When I started, I chose literature as my quote source because it provided such plentiful material (and it interested me personally). I didn't really think much about how well ciphers and books were suited, nor was I trying to get players to become interested in books. Yet, the more I played it, the more I found myself wanting to read these books!

It was a lovely accident, and it seemed to stir up a sense of wonder in me. As I hunted for the perfect quotes, I started to fall in love with all the classics again, and I really wanted to share that with players.

After a little break, I went back to the drawing board--this time with a better understanding of what the game needed, but not necessarily what it should look like. So, a furious mockup process began.

I tried everything from cutesy:


another mock up LD's genre screen
In this version, objects from stories would appear around the screen as you solved ciphers.

another mock up LD's win screen
Every bit of text in the game would appear on the book.


To clean:

And finally, the complete opposite:

I ran them by some fresh eyes and the deliberations began. Cutesy was...well, too cutesy. There was something odd about looking at these extremely serious and profound quotes against a cartoon background, and it never seemed to look good with the horror quotes. As for the modern design, it sort of fit with the minimal aesthetics of Anagrams. It also seemed like it might be good to present these books--some of which are literally over 1,000 years old--in a sleek, clean design. But in the end, everyone agreed: vintage was definitely the one. In early April, I began adapting the existing prototype, and everything kind of fell into place. By the end of May, I got Project Gutenberg's blessing and published a demo on itch.io.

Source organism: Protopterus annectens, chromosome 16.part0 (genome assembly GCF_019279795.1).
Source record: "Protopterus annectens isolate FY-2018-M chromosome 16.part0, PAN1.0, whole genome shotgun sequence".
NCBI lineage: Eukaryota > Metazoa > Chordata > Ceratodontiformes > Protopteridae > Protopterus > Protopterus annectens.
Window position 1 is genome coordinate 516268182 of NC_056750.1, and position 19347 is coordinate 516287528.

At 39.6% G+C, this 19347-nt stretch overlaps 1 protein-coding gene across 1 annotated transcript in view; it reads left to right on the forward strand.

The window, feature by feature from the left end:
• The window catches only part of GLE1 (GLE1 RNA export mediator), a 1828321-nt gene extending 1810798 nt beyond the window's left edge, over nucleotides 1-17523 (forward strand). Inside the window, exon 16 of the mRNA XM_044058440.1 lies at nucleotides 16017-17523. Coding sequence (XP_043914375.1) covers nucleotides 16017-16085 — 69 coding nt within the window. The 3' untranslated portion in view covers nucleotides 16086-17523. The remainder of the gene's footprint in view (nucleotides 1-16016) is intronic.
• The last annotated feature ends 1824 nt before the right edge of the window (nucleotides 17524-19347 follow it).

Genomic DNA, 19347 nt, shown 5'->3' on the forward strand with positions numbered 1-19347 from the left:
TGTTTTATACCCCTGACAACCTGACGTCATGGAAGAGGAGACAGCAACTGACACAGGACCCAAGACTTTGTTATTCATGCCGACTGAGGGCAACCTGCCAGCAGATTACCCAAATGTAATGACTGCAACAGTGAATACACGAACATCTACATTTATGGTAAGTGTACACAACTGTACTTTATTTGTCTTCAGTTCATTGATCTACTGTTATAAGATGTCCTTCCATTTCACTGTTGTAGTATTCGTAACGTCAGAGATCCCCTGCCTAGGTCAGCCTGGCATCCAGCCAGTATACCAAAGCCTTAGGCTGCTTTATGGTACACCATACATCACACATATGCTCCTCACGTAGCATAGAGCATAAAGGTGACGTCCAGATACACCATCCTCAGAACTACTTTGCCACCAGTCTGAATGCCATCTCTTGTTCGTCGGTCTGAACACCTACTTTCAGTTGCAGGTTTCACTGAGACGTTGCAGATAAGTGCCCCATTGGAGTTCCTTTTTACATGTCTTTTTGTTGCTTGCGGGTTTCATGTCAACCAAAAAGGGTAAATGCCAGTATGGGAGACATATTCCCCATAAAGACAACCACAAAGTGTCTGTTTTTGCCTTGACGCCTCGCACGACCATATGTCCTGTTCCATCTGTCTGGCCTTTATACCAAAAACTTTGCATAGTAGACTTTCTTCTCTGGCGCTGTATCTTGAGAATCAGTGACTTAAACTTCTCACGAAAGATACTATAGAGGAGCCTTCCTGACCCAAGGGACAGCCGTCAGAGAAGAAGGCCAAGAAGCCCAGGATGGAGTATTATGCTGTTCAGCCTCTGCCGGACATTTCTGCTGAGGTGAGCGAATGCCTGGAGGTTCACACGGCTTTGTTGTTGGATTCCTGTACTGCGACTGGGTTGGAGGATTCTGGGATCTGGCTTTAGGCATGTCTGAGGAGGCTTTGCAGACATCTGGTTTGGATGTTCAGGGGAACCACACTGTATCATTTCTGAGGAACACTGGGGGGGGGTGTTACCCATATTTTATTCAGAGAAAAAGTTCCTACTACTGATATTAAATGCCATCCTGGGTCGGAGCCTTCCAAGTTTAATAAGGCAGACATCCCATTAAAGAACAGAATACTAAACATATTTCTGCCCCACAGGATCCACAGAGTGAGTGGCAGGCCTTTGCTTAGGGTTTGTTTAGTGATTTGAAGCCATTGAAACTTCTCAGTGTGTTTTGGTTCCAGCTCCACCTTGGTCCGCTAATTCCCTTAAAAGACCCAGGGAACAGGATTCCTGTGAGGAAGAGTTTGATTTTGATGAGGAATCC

The Home Stretch

At that point, I kind of thought I was done. After all, I had achieved my goal! I learned how to program a complete game and was basically ready to put it up for sale, but I had no intention of selling on Steam--until the itch.io player feedback started coming in. People were telling me how nice it was to contemplate the quotes, with some even saying it inspired them to start reading again. It seemed like I had really succeeded at sharing my own experience with players, so Carl encouraged me to polish up the demo for Steam Next Fest in October 2021.

I updated all the textures, carefully selected quotes, wrote synopses (so many synopses), sourced vintage backgrounds, and agonized over font choices for a few months until the festival arrived. I was super nervous (we changed some very substantial code only one week before the event), and Steam was encouraging everyone to do two livestreams of their demo. We decided to just go for it and ended up having a blast. The game was very well received, and I had a huge grin on my face as I read all the feedback (even the negative!).

I think my months of agonizing over the design ended up paying off, and I'm really happy with the way Prose & Codes turned out. It was and continues to be a true labor of love.